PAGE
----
Even the junior offi cers at Moultrie were at times beginning to suspect their new commander of disloyalty to the Union or simple lack of backbone— not that it was clear what even a loyal stalwart could have done without more arms and men. Their best tactical move, Doubleday and Seymour knew, would be to occupy Castle Pinckney, where they could easily bring Charleston to heel by lobbing artillery shells into the city at close range. But, as Doubleday put it sardonically, “with only sixty- four soldiers and a brass band, we could not detach any force in that direction.”22 Pinckney lay more than three miles across the harbor from Moultrie, a stone’s throw from the downtown promenade known as the Battery, with its high row of fine mansions that housed many of Charleston’s wealthiest citizens— and its leading secessionists. Even under cover of darkness, there was no way that Anderson’s men could make it there without being intercepted.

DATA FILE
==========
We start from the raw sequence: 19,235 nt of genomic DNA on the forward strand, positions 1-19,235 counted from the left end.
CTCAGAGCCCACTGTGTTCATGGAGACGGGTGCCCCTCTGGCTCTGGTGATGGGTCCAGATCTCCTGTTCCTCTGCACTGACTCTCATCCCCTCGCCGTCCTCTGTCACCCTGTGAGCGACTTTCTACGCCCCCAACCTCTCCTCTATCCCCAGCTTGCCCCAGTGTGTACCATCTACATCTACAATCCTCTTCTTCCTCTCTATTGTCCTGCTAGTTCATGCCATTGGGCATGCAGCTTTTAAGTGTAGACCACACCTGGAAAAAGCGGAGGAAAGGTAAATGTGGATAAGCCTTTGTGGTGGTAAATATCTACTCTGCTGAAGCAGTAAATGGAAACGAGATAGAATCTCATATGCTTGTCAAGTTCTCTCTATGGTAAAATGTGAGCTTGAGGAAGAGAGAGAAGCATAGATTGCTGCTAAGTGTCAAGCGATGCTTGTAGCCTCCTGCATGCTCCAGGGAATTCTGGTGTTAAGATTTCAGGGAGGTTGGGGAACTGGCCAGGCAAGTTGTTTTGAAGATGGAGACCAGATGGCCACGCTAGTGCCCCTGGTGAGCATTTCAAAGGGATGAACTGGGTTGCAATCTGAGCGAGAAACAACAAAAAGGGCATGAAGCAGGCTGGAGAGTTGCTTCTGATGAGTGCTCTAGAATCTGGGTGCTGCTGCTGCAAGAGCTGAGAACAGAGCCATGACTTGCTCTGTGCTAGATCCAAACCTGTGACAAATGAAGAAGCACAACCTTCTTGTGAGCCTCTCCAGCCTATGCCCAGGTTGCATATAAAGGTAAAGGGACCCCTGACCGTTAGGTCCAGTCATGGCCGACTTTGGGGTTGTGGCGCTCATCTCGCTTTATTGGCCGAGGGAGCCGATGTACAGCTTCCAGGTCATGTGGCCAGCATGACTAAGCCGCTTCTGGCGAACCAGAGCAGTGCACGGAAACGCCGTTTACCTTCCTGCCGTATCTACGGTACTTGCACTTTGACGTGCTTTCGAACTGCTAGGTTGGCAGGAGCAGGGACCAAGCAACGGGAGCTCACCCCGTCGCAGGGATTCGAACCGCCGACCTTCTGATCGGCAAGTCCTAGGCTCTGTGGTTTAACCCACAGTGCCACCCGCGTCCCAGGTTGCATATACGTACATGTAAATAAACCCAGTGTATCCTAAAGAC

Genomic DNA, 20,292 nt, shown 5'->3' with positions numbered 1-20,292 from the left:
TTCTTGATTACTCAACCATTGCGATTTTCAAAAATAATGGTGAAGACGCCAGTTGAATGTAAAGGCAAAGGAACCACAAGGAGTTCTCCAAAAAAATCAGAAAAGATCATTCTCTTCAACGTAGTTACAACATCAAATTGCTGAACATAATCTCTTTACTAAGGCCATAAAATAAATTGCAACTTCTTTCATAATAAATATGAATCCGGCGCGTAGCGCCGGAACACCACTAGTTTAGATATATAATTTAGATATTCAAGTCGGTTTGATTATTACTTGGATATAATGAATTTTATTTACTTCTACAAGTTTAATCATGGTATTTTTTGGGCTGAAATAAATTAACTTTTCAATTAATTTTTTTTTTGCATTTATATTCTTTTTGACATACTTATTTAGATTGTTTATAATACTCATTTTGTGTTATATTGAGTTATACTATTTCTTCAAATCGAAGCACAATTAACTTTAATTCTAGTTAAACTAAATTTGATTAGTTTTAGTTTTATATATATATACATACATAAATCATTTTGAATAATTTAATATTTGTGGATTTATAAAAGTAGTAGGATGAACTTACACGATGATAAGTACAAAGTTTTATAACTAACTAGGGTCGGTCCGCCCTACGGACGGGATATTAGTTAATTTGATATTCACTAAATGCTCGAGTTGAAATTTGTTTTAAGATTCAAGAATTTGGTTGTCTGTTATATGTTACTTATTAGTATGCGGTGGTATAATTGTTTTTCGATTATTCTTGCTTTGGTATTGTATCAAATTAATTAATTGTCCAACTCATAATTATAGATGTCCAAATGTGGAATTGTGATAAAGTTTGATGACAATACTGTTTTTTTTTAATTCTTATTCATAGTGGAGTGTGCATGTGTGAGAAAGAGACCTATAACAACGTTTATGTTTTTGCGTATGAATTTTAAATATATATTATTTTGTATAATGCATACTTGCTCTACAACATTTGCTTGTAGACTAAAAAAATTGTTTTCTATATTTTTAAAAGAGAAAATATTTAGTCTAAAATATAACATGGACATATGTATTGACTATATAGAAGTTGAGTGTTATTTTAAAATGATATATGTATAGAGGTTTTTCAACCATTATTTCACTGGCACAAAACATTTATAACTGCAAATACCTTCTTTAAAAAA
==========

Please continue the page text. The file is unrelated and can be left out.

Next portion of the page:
Their other option was Fort Sumter. Sumter sat on its own artificial island— a sturdy pedestal of granite boulders, hewn from the quarries of New England— just inside the narrowest part of the harbor’s mouth, alongside the main ship channel. Though still unfi nished after decades of fi tful progress, because no one had expected that Charleston Harbor would ever again become a key strategic point, its 360- degree view of the surrounding water made it more or less impregnable to sneak attack, and its high brick walls, designed by the Army Corps of Engineers to withstand modern artillery fire, were much more formidable than Moultrie’s. Its armaments included a fearsome array of heavy mortars and columbiads, the bulbous ten- ton cannons that could hurl a heavy projectile as far as three miles— though many of these guns still lay dismounted and inoperable beneath the unfi nished gun platforms. Sumter’s location in the port’s tight entrance, with land close by in three directions, might make it vulnerable to shot and shell fired from batteries onshore: the fort’s builders, like Moultrie’s, had never anticipated the need to defend against an attack from “friendly” territory. But that position, however vulnerable, did command the shipping lane. Most critical of all, Fort Sumter lay barely a mile from Moultrie— just close enough that the garrison might, with a bit of luck, slip across under the secessionists’ noses.